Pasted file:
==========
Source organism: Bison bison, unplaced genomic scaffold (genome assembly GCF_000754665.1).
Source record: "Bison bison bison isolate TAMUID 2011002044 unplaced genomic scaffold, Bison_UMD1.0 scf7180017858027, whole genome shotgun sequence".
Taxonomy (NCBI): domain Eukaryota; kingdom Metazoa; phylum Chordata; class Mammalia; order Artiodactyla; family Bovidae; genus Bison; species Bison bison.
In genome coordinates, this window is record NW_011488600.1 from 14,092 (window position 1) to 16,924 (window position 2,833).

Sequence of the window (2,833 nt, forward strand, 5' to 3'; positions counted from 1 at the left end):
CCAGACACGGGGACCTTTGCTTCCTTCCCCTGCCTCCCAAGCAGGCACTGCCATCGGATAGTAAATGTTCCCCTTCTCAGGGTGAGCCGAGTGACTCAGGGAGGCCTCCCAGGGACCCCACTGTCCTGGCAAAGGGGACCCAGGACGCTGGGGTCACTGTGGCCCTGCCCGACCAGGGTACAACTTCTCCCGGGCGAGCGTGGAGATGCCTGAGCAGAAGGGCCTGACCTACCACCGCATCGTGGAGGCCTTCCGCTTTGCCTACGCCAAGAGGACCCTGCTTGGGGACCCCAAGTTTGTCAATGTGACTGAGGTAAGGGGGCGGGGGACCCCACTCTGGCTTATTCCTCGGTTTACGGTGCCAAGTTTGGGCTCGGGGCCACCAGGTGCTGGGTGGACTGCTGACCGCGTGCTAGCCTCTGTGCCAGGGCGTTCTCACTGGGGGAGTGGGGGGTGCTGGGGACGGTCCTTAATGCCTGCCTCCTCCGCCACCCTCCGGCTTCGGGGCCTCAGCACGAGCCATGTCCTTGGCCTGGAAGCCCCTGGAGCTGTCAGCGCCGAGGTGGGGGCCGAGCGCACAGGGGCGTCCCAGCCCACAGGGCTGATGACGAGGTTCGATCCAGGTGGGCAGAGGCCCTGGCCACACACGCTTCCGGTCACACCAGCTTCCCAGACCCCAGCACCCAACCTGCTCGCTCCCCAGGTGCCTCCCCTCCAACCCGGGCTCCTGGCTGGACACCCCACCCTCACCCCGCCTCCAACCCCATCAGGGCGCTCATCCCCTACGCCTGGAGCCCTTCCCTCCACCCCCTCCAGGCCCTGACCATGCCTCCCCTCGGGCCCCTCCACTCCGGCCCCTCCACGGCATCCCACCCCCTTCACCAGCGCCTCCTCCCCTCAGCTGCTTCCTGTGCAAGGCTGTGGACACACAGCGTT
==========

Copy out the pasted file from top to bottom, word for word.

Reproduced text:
Source organism: Bison bison, unplaced genomic scaffold (genome assembly GCF_000754665.1).
Source record: "Bison bison bison isolate TAMUID 2011002044 unplaced genomic scaffold, Bison_UMD1.0 scf7180017858027, whole genome shotgun sequence".
Taxonomy (NCBI): domain Eukaryota; kingdom Metazoa; phylum Chordata; class Mammalia; order Artiodactyla; family Bovidae; genus Bison; species Bison bison.
In genome coordinates, this window is record NW_011488600.1 from 14,092 (window position 1) to 16,924 (window position 2,833).

Sequence of the window (2,833 nt, forward strand, 5' to 3'; positions counted from 1 at the left end):
CCAGACACGGGGACCTTTGCTTCCTTCCCCTGCCTCCCAAGCAGGCACTGCCATCGGATAGTAAATGTTCCCCTTCTCAGGGTGAGCCGAGTGACTCAGGGAGGCCTCCCAGGGACCCCACTGTCCTGGCAAAGGGGACCCAGGACGCTGGGGTCACTGTGGCCCTGCCCGACCAGGGTACAACTTCTCCCGGGCGAGCGTGGAGATGCCTGAGCAGAAGGGCCTGACCTACCACCGCATCGTGGAGGCCTTCCGCTTTGCCTACGCCAAGAGGACCCTGCTTGGGGACCCCAAGTTTGTCAATGTGACTGAGGTAAGGGGGCGGGGGACCCCACTCTGGCTTATTCCTCGGTTTACGGTGCCAAGTTTGGGCTCGGGGCCACCAGGTGCTGGGTGGACTGCTGACCGCGTGCTAGCCTCTGTGCCAGGGCGTTCTCACTGGGGGAGTGGGGGGTGCTGGGGACGGTCCTTAATGCCTGCCTCCTCCGCCACCCTCCGGCTTCGGGGCCTCAGCACGAGCCATGTCCTTGGCCTGGAAGCCCCTGGAGCTGTCAGCGCCGAGGTGGGGGCCGAGCGCACAGGGGCGTCCCAGCCCACAGGGCTGATGACGAGGTTCGATCCAGGTGGGCAGAGGCCCTGGCCACACACGCTTCCGGTCACACCAGCTTCCCAGACCCCAGCACCCAACCTGCTCGCTCCCCAGGTGCCTCCCCTCCAACCCGGGCTCCTGGCTGGACACCCCACCCTCACCCCGCCTCCAACCCCATCAGGGCGCTCATCCCCTACGCCTGGAGCCCTTCCCTCCACCCCCTCCAGGCCCTGACCATGCCTCCCCTCGGGCCCCTCCACTCCGGCCCCTCCACGGCATCCCACCCCCTTCACCAGCGCCTCCTCCCCTCAGCTGCTTCCTGTGCAAGGCTGTGGACACACAGCGTT